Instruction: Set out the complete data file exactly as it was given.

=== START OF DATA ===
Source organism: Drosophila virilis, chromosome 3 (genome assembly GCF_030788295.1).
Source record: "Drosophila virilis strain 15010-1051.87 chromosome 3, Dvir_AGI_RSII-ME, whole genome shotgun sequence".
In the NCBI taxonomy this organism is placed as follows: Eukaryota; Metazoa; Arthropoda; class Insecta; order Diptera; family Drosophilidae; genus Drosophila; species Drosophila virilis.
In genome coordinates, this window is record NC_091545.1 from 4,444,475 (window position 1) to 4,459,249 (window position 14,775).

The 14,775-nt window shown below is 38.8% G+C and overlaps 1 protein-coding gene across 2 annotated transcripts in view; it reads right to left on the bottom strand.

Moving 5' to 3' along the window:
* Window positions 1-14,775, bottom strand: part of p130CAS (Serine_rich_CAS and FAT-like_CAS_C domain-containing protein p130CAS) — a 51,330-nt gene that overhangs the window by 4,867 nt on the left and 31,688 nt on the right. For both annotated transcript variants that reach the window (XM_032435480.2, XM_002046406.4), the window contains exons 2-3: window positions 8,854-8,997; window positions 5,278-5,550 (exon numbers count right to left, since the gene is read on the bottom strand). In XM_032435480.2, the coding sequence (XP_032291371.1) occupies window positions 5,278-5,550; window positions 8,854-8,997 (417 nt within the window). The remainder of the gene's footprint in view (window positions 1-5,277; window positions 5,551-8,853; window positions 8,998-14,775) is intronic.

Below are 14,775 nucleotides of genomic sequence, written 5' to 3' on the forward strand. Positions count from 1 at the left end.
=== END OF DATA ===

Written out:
Source organism: Drosophila virilis, chromosome 3 (genome assembly GCF_030788295.1).
Source record: "Drosophila virilis strain 15010-1051.87 chromosome 3, Dvir_AGI_RSII-ME, whole genome shotgun sequence".
In the NCBI taxonomy this organism is placed as follows: Eukaryota; Metazoa; Arthropoda; class Insecta; order Diptera; family Drosophilidae; genus Drosophila; species Drosophila virilis.
In genome coordinates, this window is record NC_091545.1 from 4,444,475 (window position 1) to 4,459,249 (window position 14,775).

The 14,775-nt window shown below is 38.8% G+C and overlaps 1 protein-coding gene across 2 annotated transcripts in view; it reads right to left on the bottom strand.

Moving 5' to 3' along the window:
* Window positions 1-14,775, bottom strand: part of p130CAS (Serine_rich_CAS and FAT-like_CAS_C domain-containing protein p130CAS) — a 51,330-nt gene that overhangs the window by 4,867 nt on the left and 31,688 nt on the right. For both annotated transcript variants that reach the window (XM_032435480.2, XM_002046406.4), the window contains exons 2-3: window positions 8,854-8,997; window positions 5,278-5,550 (exon numbers count right to left, since the gene is read on the bottom strand). In XM_032435480.2, the coding sequence (XP_032291371.1) occupies window positions 5,278-5,550; window positions 8,854-8,997 (417 nt within the window). The remainder of the gene's footprint in view (window positions 1-5,277; window positions 5,551-8,853; window positions 8,998-14,775) is intronic.

Below are 14,775 nucleotides of genomic sequence, written 5' to 3' on the forward strand. Positions count from 1 at the left end.